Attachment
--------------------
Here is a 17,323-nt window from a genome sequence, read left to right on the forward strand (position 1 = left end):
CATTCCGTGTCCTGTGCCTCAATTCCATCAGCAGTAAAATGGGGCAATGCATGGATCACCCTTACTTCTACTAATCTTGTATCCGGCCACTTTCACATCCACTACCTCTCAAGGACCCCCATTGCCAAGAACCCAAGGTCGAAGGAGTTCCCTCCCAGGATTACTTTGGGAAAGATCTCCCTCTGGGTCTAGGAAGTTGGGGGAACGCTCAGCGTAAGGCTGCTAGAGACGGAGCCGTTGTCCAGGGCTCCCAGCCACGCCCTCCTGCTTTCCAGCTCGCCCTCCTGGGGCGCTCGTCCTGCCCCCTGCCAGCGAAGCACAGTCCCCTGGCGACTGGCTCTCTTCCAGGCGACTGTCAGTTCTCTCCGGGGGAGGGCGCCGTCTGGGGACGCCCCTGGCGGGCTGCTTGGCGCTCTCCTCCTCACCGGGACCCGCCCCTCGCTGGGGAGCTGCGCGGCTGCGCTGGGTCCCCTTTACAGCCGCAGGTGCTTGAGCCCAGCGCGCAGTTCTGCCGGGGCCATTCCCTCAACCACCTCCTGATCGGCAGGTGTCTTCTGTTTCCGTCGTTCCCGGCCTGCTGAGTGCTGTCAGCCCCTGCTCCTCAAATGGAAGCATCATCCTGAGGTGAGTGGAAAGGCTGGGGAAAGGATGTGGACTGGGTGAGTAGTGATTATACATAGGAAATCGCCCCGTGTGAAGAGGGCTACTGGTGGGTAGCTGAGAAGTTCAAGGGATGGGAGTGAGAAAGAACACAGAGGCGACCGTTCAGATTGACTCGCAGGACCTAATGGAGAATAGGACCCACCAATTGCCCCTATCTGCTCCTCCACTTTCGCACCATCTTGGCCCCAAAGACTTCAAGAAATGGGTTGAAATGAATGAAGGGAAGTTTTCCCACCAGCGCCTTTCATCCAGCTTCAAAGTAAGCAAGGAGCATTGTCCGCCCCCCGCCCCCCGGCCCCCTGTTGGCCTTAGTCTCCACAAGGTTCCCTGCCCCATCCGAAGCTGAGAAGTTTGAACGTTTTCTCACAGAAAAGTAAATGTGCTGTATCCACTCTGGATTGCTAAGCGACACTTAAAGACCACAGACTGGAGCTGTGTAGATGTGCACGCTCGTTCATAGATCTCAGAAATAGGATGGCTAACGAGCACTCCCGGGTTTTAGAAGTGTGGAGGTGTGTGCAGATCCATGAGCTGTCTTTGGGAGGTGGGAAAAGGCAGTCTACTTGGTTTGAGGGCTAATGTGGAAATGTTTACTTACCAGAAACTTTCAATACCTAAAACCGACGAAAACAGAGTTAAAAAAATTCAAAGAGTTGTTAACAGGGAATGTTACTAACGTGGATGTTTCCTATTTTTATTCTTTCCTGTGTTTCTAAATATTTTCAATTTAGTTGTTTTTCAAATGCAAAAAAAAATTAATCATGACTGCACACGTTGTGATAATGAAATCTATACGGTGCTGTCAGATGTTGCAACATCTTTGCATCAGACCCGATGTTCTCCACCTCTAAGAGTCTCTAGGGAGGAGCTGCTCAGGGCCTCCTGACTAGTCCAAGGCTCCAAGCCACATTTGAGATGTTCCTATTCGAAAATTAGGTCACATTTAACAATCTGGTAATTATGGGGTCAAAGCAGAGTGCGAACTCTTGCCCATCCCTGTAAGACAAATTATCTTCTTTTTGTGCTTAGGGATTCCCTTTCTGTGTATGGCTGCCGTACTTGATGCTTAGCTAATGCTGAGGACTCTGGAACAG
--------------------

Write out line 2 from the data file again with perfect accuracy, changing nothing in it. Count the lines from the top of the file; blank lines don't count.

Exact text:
CATTCCGTGTCCTGTGCCTCAATTCCATCAGCAGTAAAATGGGGCAATGCATGGATCACCCTTACTTCTACTAATCTTGTATCCGGCCACTTTCACATCCACTACCTCTCAAGGACCCCCATTGCCAAGAACCCAAGGTCGAAGGAGTTCCCTCCCAGGATTACTTTGGGAAAGATCTCCCTCTGGGTCTAGGAAGTTGGGGGAACGCTCAGCGTAAGGCTGCTAGAGACGGAGCCGTTGTCCAGGGCTCCCAGCCACGCCCTCCTGCTTTCCAGCTCGCCCTCCTGGGGCGCTCGTCCTGCCCCCTGCCAGCGAAGCACAGTCCCCTGGCGACTGGCTCTCTTCCAGGCGACTGTCAGTTCTCTCCGGGGGAGGGCGCCGTCTGGGGACGCCCCTGGCGGGCTGCTTGGCGCTCTCCTCCTCACCGGGACCCGCCCCTCGCTGGGGAGCTGCGCGGCTGCGCTGGGTCCCCTTTACAGCCGCAGGTGCTTGAGCCCAGCGCGCAGTTCTGCCGGGGCCATTCCCTCAACCACCTCCTGATCGGCAGGTGTCTTCTGTTTCCGTCGTTCCCGGCCTGCTGAGTGCTGTCAGCCCCTGCTCCTCAAATGGAAGCATCATCCTGAGGTGAGTGGAAAGGCTGGGGAAAGGATGTGGACTGGGTGAGTAGTGATTATACATAGGAAATCGCCCCGTGTGAAGAGGGCTACTGGTGGGTAGCTGAGAAGTTCAAGGGATGGGAGTGAGAAAGAACACAGAGGCGACCGTTCAGATTGACTCGCAGGACCTAATGGAGAATAGGACCCACCAATTGCCCCTATCTGCTCCTCCACTTTCGCACCATCTTGGCCCCAAAGACTTCAAGAAATGGGTTGAAATGAATGAAGGGAAGTTTTCCCACCAGCGCCTTTCATCCAGCTTCAAAGTAAGCAAGGAGCATTGTCCGCCCCCCGCCCCCCGGCCCCCTGTTGGCCTTAGTCTCCACAAGGTTCCCTGCCCCATCCGAAGCTGAGAAGTTTGAACGTTTTCTCACAGAAAAGTAAATGTGCTGTATCCACTCTGGATTGCTAAGCGACACTTAAAGACCACAGACTGGAGCTGTGTAGATGTGCACGCTCGTTCATAGATCTCAGAAATAGGATGGCTAACGAGCACTCCCGGGTTTTAGAAGTGTGGAGGTGTGTGCAGATCCATGAGCTGTCTTTGGGAGGTGGGAAAAGGCAGTCTACTTGGTTTGAGGGCTAATGTGGAAATGTTTACTTACCAGAAACTTTCAATACCTAAAACCGACGAAAACAGAGTTAAAAAAATTCAAAGAGTTGTTAACAGGGAATGTTACTAACGTGGATGTTTCCTATTTTTATTCTTTCCTGTGTTTCTAAATATTTTCAATTTAGTTGTTTTTCAAATGCAAAAAAAAATTAATCATGACTGCACACGTTGTGATAATGAAATCTATACGGTGCTGTCAGATGTTGCAACATCTTTGCATCAGACCCGATGTTCTCCACCTCTAAGAGTCTCTAGGGAGGAGCTGCTCAGGGCCTCCTGACTAGTCCAAGGCTCCAAGCCACATTTGAGATGTTCCTATTCGAAAATTAGGTCACATTTAACAATCTGGTAATTATGGGGTCAAAGCAGAGTGCGAACTCTTGCCCATCCCTGTAAGACAAATTATCTTCTTTTTGTGCTTAGGGATTCCCTTTCTGTGTATGGCTGCCGTACTTGATGCTTAGCTAATGCTGAGGACTCTGGAACAG